The antics of the D.C. Board of Education this summer led to a crescendo of voices calling for an end to this elected body. Yet despite the dismal state of affairs at the board, the District should not surrender one of the few directly elected bodies it possesses.

D.C. Council member Kevin Chavous, chairman of the council's committee on education, wants to conduct public hearings on the future governance of the city's public schools. Fair enough. Chavous not only is on record as favoring an elected board, but he has been one of the few lucid voices in this mess. We can expect his hearings to be conducted in a manner that will concentrate on the structure of the board and on what is best for the system -- and the children -- with a minimum of rhetoric.

But meanwhile, in a rush to eliminate the board, it has been suggested that an appointed board of professional educators and administrators could bring more expertise to the task of governing the schools than a group of ordinary citizens. Such a board would be appointed by the mayor and confirmed by the council.

This idea, however, fails on two fronts. First, citizens can bring community input, institutional memory and common sense to the board, qualities that are more important than technical expertise, which should rest with the superintendent of schools. Second, the board's actions are too important to be left to people who are not directly answerable to voters.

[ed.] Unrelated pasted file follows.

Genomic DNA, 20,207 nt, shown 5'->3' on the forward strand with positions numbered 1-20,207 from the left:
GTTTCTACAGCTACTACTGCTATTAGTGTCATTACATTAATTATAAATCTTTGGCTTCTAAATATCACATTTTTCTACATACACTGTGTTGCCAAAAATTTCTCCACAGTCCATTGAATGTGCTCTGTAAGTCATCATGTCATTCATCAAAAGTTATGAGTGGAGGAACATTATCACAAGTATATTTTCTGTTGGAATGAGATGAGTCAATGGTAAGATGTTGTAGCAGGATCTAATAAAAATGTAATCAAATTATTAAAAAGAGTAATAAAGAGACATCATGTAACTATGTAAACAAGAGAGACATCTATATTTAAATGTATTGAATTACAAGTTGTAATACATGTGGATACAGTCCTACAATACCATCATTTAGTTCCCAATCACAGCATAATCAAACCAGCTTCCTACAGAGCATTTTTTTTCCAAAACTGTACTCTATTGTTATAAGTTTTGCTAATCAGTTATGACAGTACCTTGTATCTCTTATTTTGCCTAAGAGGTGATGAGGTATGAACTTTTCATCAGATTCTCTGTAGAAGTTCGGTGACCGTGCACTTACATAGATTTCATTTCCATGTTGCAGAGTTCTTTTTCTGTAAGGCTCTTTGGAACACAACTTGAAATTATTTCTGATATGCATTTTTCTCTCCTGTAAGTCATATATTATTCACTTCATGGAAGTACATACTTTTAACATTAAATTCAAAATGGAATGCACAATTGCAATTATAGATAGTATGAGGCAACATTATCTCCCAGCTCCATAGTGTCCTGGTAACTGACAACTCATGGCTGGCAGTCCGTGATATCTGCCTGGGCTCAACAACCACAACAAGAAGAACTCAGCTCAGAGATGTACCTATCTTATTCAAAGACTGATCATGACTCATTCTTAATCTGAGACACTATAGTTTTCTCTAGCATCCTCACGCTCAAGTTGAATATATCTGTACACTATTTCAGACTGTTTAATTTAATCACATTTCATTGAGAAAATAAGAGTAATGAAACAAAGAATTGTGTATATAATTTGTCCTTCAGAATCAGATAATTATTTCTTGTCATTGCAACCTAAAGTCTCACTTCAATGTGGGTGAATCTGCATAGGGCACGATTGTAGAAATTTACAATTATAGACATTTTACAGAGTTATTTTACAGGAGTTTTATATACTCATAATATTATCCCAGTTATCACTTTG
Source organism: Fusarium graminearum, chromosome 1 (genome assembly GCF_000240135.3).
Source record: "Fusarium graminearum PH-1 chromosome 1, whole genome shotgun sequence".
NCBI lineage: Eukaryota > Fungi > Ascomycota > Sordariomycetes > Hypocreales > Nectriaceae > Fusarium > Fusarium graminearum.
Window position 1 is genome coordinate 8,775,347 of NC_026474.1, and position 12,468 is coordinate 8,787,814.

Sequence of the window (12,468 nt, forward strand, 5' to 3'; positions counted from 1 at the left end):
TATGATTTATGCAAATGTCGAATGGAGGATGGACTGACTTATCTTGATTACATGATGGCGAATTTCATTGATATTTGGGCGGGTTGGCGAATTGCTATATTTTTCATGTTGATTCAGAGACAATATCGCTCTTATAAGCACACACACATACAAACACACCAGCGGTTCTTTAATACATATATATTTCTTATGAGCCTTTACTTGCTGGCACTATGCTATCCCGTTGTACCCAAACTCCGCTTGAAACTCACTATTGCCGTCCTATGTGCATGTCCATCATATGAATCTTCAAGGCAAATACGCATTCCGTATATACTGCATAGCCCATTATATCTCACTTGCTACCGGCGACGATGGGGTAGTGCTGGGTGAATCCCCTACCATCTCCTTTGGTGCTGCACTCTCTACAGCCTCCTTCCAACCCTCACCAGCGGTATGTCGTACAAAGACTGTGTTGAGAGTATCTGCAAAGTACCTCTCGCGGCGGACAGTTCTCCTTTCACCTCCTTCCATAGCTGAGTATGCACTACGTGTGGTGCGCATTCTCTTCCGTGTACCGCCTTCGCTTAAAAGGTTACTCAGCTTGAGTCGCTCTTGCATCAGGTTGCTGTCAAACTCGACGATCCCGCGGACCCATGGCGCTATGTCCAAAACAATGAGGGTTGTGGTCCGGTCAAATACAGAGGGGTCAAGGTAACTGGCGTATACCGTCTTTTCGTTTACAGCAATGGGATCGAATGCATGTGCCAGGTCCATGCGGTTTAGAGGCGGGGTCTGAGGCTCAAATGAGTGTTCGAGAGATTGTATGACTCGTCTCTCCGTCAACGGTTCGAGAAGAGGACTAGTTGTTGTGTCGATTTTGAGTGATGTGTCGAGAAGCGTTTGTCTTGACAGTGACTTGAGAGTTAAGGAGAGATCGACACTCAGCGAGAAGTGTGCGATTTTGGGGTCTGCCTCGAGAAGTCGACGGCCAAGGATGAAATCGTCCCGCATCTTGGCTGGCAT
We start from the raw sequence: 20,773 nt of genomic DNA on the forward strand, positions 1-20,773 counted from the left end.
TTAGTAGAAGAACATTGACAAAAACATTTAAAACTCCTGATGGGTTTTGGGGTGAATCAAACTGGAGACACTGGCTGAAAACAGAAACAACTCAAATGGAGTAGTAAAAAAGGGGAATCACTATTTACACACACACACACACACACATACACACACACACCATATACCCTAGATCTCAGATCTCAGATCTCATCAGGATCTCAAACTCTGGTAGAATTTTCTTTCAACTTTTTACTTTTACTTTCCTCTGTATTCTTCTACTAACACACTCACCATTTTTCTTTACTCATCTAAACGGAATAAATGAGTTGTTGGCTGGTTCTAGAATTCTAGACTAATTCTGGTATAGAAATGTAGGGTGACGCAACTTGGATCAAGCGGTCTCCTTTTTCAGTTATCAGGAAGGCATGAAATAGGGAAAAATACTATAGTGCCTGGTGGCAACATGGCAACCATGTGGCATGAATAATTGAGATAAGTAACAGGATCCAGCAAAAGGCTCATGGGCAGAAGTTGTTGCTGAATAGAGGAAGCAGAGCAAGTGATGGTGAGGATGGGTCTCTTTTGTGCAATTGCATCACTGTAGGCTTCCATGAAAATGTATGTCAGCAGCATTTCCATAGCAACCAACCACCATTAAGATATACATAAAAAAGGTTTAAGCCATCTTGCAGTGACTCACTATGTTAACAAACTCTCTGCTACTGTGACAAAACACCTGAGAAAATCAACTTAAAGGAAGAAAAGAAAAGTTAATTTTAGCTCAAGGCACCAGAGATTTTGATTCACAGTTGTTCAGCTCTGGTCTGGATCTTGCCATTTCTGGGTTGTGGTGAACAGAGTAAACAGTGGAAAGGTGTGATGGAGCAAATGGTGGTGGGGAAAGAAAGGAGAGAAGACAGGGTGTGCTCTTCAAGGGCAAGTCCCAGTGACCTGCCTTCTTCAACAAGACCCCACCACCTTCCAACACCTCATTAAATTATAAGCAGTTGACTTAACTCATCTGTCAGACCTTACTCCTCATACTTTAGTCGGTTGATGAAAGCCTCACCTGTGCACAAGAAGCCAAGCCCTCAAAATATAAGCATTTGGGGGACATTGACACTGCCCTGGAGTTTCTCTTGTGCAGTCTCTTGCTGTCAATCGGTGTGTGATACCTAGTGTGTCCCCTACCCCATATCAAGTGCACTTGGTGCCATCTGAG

Appointed boards also are no panacea. Consider Baltimore and Cleveland. These cities -- similar to the District in size and demographics -- went to appointed boards for many of the same reasons that such a change is being considered here, and they failed to improve their systems.

The D.C. school board, despite its detractors, has been the launching pad for council members who have been reelected many times by the voters. Linda Cropp, Carol Schwartz and Hilda Mason are positive examples of this trend. When this happens, we presumably have a council that is well informed on educational matters.

Parents United, PTAs and other interested groups -- such as the parents of children with special needs -- have had a positive effect on the schools too. Although they still would have access to the legal system and public opinion, taking away their electoral muscle would weaken their valuable advocacy.

We may need to shrink the size of the school board or scrutinize its relationships with the superintendent of schools. We certainly need some more responsible people on the board. However, we can't give up an ounce of democracy.

A lot of folks are working hard to make things better. Let's have Mr. Chavous's hearings, but let them be thorough and fair, let them develop remedies where needed and then let us move on.

-- Ray Browne

is a former Georgetown advisory neighborhood commissioner.